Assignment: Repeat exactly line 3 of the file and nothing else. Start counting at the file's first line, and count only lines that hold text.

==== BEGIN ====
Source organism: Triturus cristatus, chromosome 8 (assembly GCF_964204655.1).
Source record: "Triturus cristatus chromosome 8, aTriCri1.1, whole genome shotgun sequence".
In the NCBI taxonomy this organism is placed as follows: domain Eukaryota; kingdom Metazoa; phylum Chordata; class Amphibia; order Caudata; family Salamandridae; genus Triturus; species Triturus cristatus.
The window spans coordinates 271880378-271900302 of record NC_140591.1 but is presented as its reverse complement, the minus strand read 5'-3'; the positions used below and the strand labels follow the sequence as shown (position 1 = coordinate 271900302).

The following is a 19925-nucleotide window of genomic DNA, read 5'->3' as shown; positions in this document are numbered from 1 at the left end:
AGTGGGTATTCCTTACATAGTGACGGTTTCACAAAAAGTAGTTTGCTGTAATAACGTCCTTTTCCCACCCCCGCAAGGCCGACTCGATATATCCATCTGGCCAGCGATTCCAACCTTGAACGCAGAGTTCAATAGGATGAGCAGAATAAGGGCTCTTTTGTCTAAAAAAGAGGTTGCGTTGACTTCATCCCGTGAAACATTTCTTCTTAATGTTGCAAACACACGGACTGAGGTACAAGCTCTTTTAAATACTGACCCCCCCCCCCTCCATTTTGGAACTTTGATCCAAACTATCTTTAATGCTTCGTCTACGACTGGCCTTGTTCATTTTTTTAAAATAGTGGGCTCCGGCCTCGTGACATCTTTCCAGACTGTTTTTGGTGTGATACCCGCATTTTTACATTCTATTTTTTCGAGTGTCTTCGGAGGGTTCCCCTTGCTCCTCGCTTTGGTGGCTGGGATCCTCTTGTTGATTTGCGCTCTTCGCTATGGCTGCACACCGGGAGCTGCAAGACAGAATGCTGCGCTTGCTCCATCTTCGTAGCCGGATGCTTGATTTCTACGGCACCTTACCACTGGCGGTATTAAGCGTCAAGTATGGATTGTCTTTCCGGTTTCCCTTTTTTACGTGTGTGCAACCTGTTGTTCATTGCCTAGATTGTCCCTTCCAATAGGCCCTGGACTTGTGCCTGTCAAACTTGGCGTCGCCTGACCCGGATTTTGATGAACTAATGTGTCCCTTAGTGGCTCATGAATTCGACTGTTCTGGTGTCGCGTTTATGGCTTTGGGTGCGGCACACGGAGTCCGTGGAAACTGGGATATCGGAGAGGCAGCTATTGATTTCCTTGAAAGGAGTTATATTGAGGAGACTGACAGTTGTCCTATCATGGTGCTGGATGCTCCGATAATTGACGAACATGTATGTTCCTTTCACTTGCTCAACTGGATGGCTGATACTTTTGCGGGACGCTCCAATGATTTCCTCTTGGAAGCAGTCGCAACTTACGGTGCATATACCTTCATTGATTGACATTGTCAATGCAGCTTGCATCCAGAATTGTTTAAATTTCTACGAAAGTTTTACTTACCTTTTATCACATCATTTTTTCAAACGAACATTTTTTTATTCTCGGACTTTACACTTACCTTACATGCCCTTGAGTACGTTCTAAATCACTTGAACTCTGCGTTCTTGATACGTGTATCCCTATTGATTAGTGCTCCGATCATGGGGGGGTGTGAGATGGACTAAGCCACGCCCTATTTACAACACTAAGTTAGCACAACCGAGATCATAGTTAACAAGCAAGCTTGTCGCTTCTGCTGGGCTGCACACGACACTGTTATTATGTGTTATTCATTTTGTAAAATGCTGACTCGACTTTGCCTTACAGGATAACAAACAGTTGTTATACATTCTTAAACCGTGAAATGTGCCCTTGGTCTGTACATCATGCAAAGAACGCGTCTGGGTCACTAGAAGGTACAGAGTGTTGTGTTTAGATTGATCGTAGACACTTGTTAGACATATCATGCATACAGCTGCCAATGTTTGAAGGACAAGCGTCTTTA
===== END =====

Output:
In the NCBI taxonomy this organism is placed as follows: domain Eukaryota; kingdom Metazoa; phylum Chordata; class Amphibia; order Caudata; family Salamandridae; genus Triturus; species Triturus cristatus.